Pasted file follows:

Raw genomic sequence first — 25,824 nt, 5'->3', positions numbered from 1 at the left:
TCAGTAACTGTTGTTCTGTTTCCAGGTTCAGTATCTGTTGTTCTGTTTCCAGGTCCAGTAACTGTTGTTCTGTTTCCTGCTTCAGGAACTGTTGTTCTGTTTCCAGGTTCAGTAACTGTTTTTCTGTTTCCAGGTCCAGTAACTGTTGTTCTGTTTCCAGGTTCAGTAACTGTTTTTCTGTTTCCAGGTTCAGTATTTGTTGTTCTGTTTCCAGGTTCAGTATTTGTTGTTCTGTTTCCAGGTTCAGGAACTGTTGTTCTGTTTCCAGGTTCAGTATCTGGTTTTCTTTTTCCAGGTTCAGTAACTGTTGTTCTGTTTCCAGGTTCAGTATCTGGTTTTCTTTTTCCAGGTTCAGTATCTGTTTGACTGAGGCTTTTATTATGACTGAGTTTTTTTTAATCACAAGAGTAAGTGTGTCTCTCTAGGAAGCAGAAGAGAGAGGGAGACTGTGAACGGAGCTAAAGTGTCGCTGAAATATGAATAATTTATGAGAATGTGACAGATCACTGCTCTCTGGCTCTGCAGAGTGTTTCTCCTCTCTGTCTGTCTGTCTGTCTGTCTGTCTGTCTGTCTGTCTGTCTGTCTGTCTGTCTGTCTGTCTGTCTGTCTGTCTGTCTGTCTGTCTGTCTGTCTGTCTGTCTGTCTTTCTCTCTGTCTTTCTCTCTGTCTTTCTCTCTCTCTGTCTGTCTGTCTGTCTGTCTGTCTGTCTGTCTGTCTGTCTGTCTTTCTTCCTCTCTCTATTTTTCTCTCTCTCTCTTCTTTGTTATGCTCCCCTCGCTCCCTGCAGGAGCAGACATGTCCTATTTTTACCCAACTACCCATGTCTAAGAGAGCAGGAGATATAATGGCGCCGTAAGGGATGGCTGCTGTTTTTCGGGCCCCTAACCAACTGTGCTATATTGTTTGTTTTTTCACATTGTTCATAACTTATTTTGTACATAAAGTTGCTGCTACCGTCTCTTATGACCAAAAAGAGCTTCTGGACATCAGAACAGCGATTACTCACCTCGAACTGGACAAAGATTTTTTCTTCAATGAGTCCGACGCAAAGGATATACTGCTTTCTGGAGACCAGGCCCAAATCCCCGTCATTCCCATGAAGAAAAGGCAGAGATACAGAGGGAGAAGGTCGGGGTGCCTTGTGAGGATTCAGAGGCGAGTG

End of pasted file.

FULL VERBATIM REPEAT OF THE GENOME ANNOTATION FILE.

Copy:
Raw genomic sequence first — 25,824 nt, 5'->3', positions numbered from 1 at the left:
TCAGTAACTGTTGTTCTGTTTCCAGGTTCAGTATCTGTTGTTCTGTTTCCAGGTCCAGTAACTGTTGTTCTGTTTCCTGCTTCAGGAACTGTTGTTCTGTTTCCAGGTTCAGTAACTGTTTTTCTGTTTCCAGGTCCAGTAACTGTTGTTCTGTTTCCAGGTTCAGTAACTGTTTTTCTGTTTCCAGGTTCAGTATTTGTTGTTCTGTTTCCAGGTTCAGTATTTGTTGTTCTGTTTCCAGGTTCAGGAACTGTTGTTCTGTTTCCAGGTTCAGTATCTGGTTTTCTTTTTCCAGGTTCAGTAACTGTTGTTCTGTTTCCAGGTTCAGTATCTGGTTTTCTTTTTCCAGGTTCAGTATCTGTTTGACTGAGGCTTTTATTATGACTGAGTTTTTTTTAATCACAAGAGTAAGTGTGTCTCTCTAGGAAGCAGAAGAGAGAGGGAGACTGTGAACGGAGCTAAAGTGTCGCTGAAATATGAATAATTTATGAGAATGTGACAGATCACTGCTCTCTGGCTCTGCAGAGTGTTTCTCCTCTCTGTCTGTCTGTCTGTCTGTCTGTCTGTCTGTCTGTCTGTCTGTCTGTCTGTCTGTCTGTCTGTCTGTCTGTCTGTCTGTCTGTCTGTCTGTCTGTCTGTCTGTCTTTCTCTCTGTCTTTCTCTCTGTCTTTCTCTCTCTCTGTCTGTCTGTCTGTCTGTCTGTCTGTCTGTCTGTCTGTCTGTCTTTCTTCCTCTCTCTATTTTTCTCTCTCTCTCTTCTTTGTTATGCTCCCCTCGCTCCCTGCAGGAGCAGACATGTCCTATTTTTACCCAACTACCCATGTCTAAGAGAGCAGGAGATATAATGGCGCCGTAAGGGATGGCTGCTGTTTTTCGGGCCCCTAACCAACTGTGCTATATTGTTTGTTTTTTCACATTGTTCATAACTTATTTTGTACATAAAGTTGCTGCTACCGTCTCTTATGACCAAAAAGAGCTTCTGGACATCAGAACAGCGATTACTCACCTCGAACTGGACAAAGATTTTTTCTTCAATGAGTCCGACGCAAAGGATATACTGCTTTCTGGAGACCAGGCCCAAATCCCCGTCATTCCCATGAAGAAAAGGCAGAGATACAGAGGGAGAAGGTCGGGGTGCCTTGTGAGGATTCAGAGGCGAGTG